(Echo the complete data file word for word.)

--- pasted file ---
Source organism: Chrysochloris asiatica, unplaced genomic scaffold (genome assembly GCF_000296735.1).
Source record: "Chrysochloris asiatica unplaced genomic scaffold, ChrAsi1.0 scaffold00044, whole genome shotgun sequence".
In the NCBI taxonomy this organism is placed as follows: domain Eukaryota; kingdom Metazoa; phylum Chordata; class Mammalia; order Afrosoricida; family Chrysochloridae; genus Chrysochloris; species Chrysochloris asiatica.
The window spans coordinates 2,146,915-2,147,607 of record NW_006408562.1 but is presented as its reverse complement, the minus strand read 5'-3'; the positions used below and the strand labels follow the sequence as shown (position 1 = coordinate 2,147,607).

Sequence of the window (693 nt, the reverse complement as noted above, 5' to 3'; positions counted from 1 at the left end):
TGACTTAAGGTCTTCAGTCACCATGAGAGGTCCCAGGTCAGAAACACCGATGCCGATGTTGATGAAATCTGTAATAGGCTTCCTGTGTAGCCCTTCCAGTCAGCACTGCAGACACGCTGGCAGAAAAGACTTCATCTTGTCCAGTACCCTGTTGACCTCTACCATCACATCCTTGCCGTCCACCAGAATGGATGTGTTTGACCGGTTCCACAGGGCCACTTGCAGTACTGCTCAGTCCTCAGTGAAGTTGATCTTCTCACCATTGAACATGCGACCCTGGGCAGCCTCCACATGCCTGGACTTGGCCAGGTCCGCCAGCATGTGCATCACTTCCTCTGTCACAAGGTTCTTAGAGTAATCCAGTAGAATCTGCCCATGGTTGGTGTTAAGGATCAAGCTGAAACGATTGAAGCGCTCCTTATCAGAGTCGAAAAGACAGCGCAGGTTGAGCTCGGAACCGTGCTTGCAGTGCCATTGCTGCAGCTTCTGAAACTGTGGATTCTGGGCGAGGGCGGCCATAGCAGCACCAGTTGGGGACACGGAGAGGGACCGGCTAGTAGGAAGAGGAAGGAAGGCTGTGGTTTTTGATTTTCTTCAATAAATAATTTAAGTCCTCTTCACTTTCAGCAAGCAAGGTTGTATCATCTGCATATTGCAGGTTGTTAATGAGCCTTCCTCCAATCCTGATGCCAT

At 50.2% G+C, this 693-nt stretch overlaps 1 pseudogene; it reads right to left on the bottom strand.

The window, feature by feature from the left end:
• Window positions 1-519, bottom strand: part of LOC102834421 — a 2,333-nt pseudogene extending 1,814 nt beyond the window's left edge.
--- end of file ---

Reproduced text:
Source organism: Chrysochloris asiatica, unplaced genomic scaffold (genome assembly GCF_000296735.1).
Source record: "Chrysochloris asiatica unplaced genomic scaffold, ChrAsi1.0 scaffold00044, whole genome shotgun sequence".
In the NCBI taxonomy this organism is placed as follows: domain Eukaryota; kingdom Metazoa; phylum Chordata; class Mammalia; order Afrosoricida; family Chrysochloridae; genus Chrysochloris; species Chrysochloris asiatica.
The window spans coordinates 2,146,915-2,147,607 of record NW_006408562.1 but is presented as its reverse complement, the minus strand read 5'-3'; the positions used below and the strand labels follow the sequence as shown (position 1 = coordinate 2,147,607).

Sequence of the window (693 nt, the reverse complement as noted above, 5' to 3'; positions counted from 1 at the left end):
TGACTTAAGGTCTTCAGTCACCATGAGAGGTCCCAGGTCAGAAACACCGATGCCGATGTTGATGAAATCTGTAATAGGCTTCCTGTGTAGCCCTTCCAGTCAGCACTGCAGACACGCTGGCAGAAAAGACTTCATCTTGTCCAGTACCCTGTTGACCTCTACCATCACATCCTTGCCGTCCACCAGAATGGATGTGTTTGACCGGTTCCACAGGGCCACTTGCAGTACTGCTCAGTCCTCAGTGAAGTTGATCTTCTCACCATTGAACATGCGACCCTGGGCAGCCTCCACATGCCTGGACTTGGCCAGGTCCGCCAGCATGTGCATCACTTCCTCTGTCACAAGGTTCTTAGAGTAATCCAGTAGAATCTGCCCATGGTTGGTGTTAAGGATCAAGCTGAAACGATTGAAGCGCTCCTTATCAGAGTCGAAAAGACAGCGCAGGTTGAGCTCGGAACCGTGCTTGCAGTGCCATTGCTGCAGCTTCTGAAACTGTGGATTCTGGGCGAGGGCGGCCATAGCAGCACCAGTTGGGGACACGGAGAGGGACCGGCTAGTAGGAAGAGGAAGGAAGGCTGTGGTTTTTGATTTTCTTCAATAAATAATTTAAGTCCTCTTCACTTTCAGCAAGCAAGGTTGTATCATCTGCATATTGCAGGTTGTTAATGAGCCTTCCTCCAATCCTGATGCCAT

At 50.2% G+C, this 693-nt stretch overlaps 1 pseudogene; it reads right to left on the bottom strand.

The window, feature by feature from the left end:
• Window positions 1-519, bottom strand: part of LOC102834421 — a 2,333-nt pseudogene extending 1,814 nt beyond the window's left edge.